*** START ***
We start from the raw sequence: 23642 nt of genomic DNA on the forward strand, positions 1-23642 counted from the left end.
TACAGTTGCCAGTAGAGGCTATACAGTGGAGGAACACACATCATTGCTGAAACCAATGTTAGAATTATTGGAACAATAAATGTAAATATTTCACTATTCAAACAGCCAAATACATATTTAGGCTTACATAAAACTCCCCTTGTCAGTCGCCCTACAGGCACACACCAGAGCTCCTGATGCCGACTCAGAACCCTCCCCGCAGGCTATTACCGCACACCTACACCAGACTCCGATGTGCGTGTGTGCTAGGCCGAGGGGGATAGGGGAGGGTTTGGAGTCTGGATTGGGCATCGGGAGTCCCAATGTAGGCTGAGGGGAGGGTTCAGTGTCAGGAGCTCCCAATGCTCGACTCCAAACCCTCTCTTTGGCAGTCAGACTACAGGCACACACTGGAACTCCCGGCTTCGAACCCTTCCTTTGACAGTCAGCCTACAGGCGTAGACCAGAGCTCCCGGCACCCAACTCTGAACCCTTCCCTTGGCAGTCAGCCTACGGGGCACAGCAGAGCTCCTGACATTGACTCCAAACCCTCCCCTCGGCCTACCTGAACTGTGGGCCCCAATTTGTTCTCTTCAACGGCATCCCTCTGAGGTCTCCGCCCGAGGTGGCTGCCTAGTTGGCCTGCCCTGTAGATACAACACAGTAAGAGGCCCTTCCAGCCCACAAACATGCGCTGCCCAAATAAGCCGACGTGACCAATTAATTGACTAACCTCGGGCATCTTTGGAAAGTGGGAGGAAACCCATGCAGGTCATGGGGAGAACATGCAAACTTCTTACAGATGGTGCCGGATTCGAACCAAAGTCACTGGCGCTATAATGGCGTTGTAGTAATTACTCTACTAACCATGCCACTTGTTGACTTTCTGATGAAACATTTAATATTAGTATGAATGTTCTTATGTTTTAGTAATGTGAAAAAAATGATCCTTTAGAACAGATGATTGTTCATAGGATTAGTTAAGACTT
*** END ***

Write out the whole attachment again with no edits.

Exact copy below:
We start from the raw sequence: 23642 nt of genomic DNA on the forward strand, positions 1-23642 counted from the left end.
TACAGTTGCCAGTAGAGGCTATACAGTGGAGGAACACACATCATTGCTGAAACCAATGTTAGAATTATTGGAACAATAAATGTAAATATTTCACTATTCAAACAGCCAAATACATATTTAGGCTTACATAAAACTCCCCTTGTCAGTCGCCCTACAGGCACACACCAGAGCTCCTGATGCCGACTCAGAACCCTCCCCGCAGGCTATTACCGCACACCTACACCAGACTCCGATGTGCGTGTGTGCTAGGCCGAGGGGGATAGGGGAGGGTTTGGAGTCTGGATTGGGCATCGGGAGTCCCAATGTAGGCTGAGGGGAGGGTTCAGTGTCAGGAGCTCCCAATGCTCGACTCCAAACCCTCTCTTTGGCAGTCAGACTACAGGCACACACTGGAACTCCCGGCTTCGAACCCTTCCTTTGACAGTCAGCCTACAGGCGTAGACCAGAGCTCCCGGCACCCAACTCTGAACCCTTCCCTTGGCAGTCAGCCTACGGGGCACAGCAGAGCTCCTGACATTGACTCCAAACCCTCCCCTCGGCCTACCTGAACTGTGGGCCCCAATTTGTTCTCTTCAACGGCATCCCTCTGAGGTCTCCGCCCGAGGTGGCTGCCTAGTTGGCCTGCCCTGTAGATACAACACAGTAAGAGGCCCTTCCAGCCCACAAACATGCGCTGCCCAAATAAGCCGACGTGACCAATTAATTGACTAACCTCGGGCATCTTTGGAAAGTGGGAGGAAACCCATGCAGGTCATGGGGAGAACATGCAAACTTCTTACAGATGGTGCCGGATTCGAACCAAAGTCACTGGCGCTATAATGGCGTTGTAGTAATTACTCTACTAACCATGCCACTTGTTGACTTTCTGATGAAACATTTAATATTAGTATGAATGTTCTTATGTTTTAGTAATGTGAAAAAAATGATCCTTTAGAACAGATGATTGTTCATAGGATTAGTTAAGACTT